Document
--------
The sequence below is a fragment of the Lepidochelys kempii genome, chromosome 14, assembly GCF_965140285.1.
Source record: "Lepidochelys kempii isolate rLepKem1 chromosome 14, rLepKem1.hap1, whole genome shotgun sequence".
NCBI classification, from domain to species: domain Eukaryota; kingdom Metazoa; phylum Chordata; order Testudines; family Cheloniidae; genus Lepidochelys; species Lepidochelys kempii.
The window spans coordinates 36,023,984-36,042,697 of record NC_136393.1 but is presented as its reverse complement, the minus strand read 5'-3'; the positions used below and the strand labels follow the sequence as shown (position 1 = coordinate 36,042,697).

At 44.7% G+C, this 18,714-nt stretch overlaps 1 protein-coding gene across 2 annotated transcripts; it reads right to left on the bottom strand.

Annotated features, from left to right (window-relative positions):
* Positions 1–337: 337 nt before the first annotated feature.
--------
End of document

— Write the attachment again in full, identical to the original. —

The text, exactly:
The sequence below is a fragment of the Lepidochelys kempii genome, chromosome 14, assembly GCF_965140285.1.
Source record: "Lepidochelys kempii isolate rLepKem1 chromosome 14, rLepKem1.hap1, whole genome shotgun sequence".
NCBI classification, from domain to species: domain Eukaryota; kingdom Metazoa; phylum Chordata; order Testudines; family Cheloniidae; genus Lepidochelys; species Lepidochelys kempii.
The window spans coordinates 36,023,984-36,042,697 of record NC_136393.1 but is presented as its reverse complement, the minus strand read 5'-3'; the positions used below and the strand labels follow the sequence as shown (position 1 = coordinate 36,042,697).

At 44.7% G+C, this 18,714-nt stretch overlaps 1 protein-coding gene across 2 annotated transcripts; it reads right to left on the bottom strand.

Annotated features, from left to right (window-relative positions):
* Positions 1–337: 337 nt before the first annotated feature.